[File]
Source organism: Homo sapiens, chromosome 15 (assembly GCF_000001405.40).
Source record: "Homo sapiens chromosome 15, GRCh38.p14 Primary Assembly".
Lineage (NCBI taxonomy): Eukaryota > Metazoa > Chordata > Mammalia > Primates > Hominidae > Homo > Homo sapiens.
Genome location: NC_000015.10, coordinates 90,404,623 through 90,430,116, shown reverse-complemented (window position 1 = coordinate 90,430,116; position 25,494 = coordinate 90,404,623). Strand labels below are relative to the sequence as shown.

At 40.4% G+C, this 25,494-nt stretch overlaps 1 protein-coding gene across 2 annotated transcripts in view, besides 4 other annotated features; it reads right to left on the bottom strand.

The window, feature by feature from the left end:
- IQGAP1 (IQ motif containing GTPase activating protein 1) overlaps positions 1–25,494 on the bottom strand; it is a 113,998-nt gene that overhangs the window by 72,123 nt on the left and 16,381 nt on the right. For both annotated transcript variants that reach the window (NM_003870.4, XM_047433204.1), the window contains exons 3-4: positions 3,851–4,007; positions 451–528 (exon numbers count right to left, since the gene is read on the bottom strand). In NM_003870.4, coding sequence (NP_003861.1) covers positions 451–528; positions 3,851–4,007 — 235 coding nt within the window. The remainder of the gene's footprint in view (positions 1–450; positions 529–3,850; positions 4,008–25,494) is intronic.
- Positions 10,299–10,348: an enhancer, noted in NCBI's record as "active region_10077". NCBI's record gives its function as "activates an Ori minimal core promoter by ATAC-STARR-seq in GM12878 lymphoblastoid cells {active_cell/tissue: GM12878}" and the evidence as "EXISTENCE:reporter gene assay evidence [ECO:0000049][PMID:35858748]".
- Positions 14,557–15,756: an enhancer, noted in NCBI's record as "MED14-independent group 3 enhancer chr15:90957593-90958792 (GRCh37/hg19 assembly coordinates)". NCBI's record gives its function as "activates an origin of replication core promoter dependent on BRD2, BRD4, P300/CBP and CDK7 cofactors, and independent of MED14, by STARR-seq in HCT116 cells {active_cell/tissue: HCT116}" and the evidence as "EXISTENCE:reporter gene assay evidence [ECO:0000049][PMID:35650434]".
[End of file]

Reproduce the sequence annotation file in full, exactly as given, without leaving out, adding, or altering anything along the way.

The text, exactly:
Source organism: Homo sapiens, chromosome 15 (assembly GCF_000001405.40).
Source record: "Homo sapiens chromosome 15, GRCh38.p14 Primary Assembly".
Lineage (NCBI taxonomy): Eukaryota > Metazoa > Chordata > Mammalia > Primates > Hominidae > Homo > Homo sapiens.
Genome location: NC_000015.10, coordinates 90,404,623 through 90,430,116, shown reverse-complemented (window position 1 = coordinate 90,430,116; position 25,494 = coordinate 90,404,623). Strand labels below are relative to the sequence as shown.

At 40.4% G+C, this 25,494-nt stretch overlaps 1 protein-coding gene across 2 annotated transcripts in view, besides 4 other annotated features; it reads right to left on the bottom strand.

The window, feature by feature from the left end:
- IQGAP1 (IQ motif containing GTPase activating protein 1) overlaps positions 1–25,494 on the bottom strand; it is a 113,998-nt gene that overhangs the window by 72,123 nt on the left and 16,381 nt on the right. For both annotated transcript variants that reach the window (NM_003870.4, XM_047433204.1), the window contains exons 3-4: positions 3,851–4,007; positions 451–528 (exon numbers count right to left, since the gene is read on the bottom strand). In NM_003870.4, coding sequence (NP_003861.1) covers positions 451–528; positions 3,851–4,007 — 235 coding nt within the window. The remainder of the gene's footprint in view (positions 1–450; positions 529–3,850; positions 4,008–25,494) is intronic.
- Positions 10,299–10,348: an enhancer, noted in NCBI's record as "active region_10077". NCBI's record gives its function as "activates an Ori minimal core promoter by ATAC-STARR-seq in GM12878 lymphoblastoid cells {active_cell/tissue: GM12878}" and the evidence as "EXISTENCE:reporter gene assay evidence [ECO:0000049][PMID:35858748]".
- Positions 14,557–15,756: an enhancer, noted in NCBI's record as "MED14-independent group 3 enhancer chr15:90957593-90958792 (GRCh37/hg19 assembly coordinates)". NCBI's record gives its function as "activates an origin of replication core promoter dependent on BRD2, BRD4, P300/CBP and CDK7 cofactors, and independent of MED14, by STARR-seq in HCT116 cells {active_cell/tissue: HCT116}" and the evidence as "EXISTENCE:reporter gene assay evidence [ECO:0000049][PMID:35650434]".